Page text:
The key observation in this problem is to imagine that we are building our tree step by step. Initially, we have only the root, which is also a leaf, so the sequence printed will be just 0. Now we add two children to the root, using edges with weights 0 and 1, and the depth-first search traverses them in some order. Depending on this order, the sequence we get will become either 0 1 or 1 0. We continue by repeatedly taking a leaf and adding two children to it, and the sequence always changes in the following manner: if the number corresponding to this leaf was *x*, then we insert *x*+1 into this sequence either directly to the left or directly to the right of it. And we can apply this operation to any number in the sequence, so we just need to check if the sequence we are given can be obtained starting from just the number 0 using this operation repeatedly.

Now let us look at the process in reverse, in other words we will repeatedly remove numbers that are adjacent to a number smaller by 1 until only 0 is left. What should we remove first? All numbers in this sequence that are adjacent to a number smaller by 1 are candidates. Now consider what happens when we remove number *x* that was adjacent to *x*-1: now *x*-1 becomes adjacent to some other number *y*. When *y*=*x*-2, the number *x*-1 become a candidate. When *y*=*x*, the number *y* becomes a candidate. In all other cases, no new candidates appear. This means that the new appearing candidates are never bigger than the number being removed.

Therefore we can safely remove any of the candidates with the highest value: we will never get candidates with even higher value in the future because of the previous argument, therefore those numbers themselves will never be useful to support removal of another number. So we can just keep removing one of the remaining highest values while it is possible, and we either reach a single 0, in which case we have found a solution, or we get stuck when all remaining highest values cannot be removed, in which case there is no solution.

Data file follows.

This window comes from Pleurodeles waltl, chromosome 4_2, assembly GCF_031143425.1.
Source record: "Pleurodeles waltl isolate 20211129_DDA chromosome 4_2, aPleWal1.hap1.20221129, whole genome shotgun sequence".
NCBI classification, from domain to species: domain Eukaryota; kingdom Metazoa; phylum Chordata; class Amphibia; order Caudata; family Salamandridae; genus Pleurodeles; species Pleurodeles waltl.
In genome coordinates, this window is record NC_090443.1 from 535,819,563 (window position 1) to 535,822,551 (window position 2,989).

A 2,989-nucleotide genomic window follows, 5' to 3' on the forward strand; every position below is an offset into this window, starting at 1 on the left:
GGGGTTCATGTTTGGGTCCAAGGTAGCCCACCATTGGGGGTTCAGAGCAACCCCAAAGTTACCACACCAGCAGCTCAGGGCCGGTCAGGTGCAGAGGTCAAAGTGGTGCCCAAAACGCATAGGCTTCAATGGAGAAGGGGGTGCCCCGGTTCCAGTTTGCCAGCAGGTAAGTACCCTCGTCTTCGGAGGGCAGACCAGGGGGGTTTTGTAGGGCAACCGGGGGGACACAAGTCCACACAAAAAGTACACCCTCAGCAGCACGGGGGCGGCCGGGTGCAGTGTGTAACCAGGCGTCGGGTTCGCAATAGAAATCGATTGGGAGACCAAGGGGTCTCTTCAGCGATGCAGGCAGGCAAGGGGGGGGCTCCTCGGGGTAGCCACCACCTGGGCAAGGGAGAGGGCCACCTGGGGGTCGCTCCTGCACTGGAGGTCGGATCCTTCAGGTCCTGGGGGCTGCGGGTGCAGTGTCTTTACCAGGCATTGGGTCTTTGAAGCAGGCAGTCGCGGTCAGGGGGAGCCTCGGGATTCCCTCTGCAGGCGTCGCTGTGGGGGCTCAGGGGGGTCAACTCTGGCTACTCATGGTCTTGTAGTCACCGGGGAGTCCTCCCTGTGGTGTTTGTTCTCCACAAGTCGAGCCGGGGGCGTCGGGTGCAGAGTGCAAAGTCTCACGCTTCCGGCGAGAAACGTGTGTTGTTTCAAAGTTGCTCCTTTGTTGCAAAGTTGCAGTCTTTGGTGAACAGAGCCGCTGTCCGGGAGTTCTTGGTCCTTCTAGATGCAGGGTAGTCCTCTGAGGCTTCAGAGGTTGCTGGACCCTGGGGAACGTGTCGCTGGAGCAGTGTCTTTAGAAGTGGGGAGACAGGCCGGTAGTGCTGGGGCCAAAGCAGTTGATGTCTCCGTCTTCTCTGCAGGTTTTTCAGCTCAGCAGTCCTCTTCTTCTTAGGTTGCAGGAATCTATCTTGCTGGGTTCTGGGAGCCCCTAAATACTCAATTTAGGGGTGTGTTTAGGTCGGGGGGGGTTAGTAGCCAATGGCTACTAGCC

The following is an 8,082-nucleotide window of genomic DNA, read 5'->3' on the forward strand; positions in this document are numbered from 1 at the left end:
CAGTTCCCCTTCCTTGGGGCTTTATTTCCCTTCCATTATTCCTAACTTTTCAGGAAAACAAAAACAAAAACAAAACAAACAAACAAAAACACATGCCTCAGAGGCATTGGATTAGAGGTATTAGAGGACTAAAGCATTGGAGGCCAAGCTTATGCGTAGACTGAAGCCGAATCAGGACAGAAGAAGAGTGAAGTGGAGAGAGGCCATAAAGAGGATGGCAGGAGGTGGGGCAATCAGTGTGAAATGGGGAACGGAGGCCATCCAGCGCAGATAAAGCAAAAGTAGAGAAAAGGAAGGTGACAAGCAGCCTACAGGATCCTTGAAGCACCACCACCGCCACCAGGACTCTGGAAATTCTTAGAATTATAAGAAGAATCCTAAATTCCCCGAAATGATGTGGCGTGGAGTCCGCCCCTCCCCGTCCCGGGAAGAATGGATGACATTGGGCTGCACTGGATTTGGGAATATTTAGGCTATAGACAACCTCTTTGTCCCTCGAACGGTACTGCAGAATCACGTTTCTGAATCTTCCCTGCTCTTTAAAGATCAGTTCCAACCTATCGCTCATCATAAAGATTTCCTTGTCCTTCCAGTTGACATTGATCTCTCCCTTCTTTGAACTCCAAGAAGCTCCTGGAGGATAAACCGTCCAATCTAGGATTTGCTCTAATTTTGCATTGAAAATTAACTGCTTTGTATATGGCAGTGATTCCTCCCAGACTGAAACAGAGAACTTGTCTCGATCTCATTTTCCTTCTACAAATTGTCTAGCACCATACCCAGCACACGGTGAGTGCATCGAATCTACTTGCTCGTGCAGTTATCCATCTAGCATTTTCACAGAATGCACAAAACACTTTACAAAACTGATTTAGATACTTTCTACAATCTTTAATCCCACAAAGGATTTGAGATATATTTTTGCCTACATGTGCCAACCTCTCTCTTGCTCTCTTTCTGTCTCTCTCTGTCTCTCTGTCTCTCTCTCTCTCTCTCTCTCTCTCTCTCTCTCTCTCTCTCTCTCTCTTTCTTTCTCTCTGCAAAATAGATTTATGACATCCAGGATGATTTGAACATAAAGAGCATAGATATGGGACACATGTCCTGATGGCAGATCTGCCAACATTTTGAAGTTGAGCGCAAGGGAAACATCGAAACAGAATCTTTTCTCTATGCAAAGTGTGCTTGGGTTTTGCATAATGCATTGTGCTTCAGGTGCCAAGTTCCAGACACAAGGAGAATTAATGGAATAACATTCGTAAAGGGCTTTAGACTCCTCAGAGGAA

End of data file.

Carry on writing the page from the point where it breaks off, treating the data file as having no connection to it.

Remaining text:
Thanks for reading, and check back for more!

## Sunday, January 7, 2024

### A 1:1 week

^{5}.

*n*=1000 (note that it is not

*n*<=1000, but exactly

*n*=1000) vertices, and 2000<=

*m*<=5000 edges. It is guaranteed that this graph was generated randomly by adding a uniformly random non-existing edge

*m*times. You can make at most 5 changes to this graph, where one change is adding an edge between two vertices not connected by an edge, or removing an edge. The first run of your program ends there. The graph with your changes applied is then shuffled (randomly permute vertices, edges, and ends of an edge), and is given as input to the second run of your program. The trick is that your program is not told whether it is the first run or the second run, and instead needs to detect it itself. In other words, you need to apply such changes in the first run that you'd be able to detect that the graph was changed from a random one in the second run.

*m*), and this will incorrectly work on the first run with probability one in 10000, which is tolerable as the problem likely has on the order of 100 testcases.